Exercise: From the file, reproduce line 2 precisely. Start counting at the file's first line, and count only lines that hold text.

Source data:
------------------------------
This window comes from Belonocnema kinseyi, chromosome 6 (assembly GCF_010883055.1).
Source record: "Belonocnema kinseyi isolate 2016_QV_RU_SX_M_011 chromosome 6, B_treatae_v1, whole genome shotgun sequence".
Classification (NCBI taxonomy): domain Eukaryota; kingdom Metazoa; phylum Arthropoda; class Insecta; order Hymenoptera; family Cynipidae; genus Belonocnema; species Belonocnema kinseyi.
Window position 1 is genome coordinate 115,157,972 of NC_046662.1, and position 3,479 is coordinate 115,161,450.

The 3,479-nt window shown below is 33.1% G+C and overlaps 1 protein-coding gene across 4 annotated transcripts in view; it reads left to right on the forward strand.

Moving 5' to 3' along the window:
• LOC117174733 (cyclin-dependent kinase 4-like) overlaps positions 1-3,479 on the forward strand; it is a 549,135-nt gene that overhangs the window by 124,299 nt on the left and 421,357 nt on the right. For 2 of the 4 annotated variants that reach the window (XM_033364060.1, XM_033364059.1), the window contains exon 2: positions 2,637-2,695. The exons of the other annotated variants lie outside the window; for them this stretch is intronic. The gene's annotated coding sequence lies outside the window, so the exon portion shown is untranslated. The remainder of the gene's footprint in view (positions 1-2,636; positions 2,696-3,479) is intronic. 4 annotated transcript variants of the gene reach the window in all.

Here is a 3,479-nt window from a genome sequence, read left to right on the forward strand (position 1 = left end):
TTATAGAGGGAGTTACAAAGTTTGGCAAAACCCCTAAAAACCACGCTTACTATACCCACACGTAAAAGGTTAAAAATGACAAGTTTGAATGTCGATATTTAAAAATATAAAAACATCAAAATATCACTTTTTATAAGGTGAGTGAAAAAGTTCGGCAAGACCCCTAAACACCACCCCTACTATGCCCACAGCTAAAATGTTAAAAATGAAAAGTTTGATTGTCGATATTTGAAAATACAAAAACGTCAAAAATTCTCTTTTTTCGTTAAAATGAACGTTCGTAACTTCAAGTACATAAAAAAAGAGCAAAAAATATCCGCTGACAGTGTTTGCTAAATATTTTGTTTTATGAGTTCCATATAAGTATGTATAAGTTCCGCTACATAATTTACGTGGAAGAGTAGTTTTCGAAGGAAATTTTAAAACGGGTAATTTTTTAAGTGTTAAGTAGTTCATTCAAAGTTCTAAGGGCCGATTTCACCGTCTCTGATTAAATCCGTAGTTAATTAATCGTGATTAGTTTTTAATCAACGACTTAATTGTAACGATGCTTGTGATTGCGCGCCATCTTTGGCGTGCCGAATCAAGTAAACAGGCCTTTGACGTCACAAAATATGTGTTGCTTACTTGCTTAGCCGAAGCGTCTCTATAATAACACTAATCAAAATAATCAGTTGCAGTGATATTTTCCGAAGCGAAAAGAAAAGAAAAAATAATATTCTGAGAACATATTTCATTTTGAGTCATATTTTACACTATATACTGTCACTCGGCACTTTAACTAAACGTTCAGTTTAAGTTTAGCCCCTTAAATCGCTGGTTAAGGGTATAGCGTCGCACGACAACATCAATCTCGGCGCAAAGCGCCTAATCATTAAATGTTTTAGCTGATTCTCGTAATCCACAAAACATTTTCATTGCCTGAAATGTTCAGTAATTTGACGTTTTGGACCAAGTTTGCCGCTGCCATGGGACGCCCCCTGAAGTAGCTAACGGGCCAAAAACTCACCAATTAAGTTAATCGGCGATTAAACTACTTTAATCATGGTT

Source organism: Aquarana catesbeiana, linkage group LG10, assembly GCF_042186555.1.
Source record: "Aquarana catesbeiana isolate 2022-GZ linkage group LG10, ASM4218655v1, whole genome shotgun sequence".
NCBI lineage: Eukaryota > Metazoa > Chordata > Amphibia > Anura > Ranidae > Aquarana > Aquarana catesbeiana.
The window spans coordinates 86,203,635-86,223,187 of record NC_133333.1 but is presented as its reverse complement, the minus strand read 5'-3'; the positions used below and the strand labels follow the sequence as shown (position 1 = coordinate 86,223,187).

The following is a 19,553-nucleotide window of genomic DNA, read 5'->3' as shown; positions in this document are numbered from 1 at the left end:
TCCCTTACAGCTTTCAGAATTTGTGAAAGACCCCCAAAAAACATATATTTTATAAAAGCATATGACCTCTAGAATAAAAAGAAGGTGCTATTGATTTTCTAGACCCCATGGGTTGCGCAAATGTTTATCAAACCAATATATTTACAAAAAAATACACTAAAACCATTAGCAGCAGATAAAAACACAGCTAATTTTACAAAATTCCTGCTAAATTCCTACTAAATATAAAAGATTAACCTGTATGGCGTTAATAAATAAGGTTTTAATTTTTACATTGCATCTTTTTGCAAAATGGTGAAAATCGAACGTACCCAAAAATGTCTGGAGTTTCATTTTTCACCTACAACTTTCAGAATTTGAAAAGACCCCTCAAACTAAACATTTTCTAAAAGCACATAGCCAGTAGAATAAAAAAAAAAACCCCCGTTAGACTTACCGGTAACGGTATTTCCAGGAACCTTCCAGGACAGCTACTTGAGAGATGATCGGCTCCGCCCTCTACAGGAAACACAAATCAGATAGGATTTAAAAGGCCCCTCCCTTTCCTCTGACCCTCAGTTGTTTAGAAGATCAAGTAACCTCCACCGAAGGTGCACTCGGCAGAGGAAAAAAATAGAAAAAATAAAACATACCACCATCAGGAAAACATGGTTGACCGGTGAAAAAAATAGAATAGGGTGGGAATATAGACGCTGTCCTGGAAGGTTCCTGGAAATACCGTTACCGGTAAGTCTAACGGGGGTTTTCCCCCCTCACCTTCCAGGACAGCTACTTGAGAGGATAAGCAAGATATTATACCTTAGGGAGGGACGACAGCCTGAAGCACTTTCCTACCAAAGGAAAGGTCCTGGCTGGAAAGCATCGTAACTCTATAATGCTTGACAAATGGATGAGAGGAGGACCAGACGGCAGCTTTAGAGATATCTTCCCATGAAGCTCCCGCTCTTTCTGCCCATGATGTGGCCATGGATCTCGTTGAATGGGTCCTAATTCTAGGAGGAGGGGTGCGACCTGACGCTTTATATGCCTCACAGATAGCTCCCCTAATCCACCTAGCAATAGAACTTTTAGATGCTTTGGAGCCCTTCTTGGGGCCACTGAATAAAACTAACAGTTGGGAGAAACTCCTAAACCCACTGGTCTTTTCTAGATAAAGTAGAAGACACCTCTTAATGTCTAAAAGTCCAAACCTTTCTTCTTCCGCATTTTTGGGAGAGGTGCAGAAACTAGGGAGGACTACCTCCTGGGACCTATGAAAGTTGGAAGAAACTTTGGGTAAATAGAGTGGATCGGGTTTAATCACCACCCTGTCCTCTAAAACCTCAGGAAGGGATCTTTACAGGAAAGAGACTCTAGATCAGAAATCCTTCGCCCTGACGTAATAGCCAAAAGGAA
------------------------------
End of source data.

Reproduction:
Source record: "Belonocnema kinseyi isolate 2016_QV_RU_SX_M_011 chromosome 6, B_treatae_v1, whole genome shotgun sequence".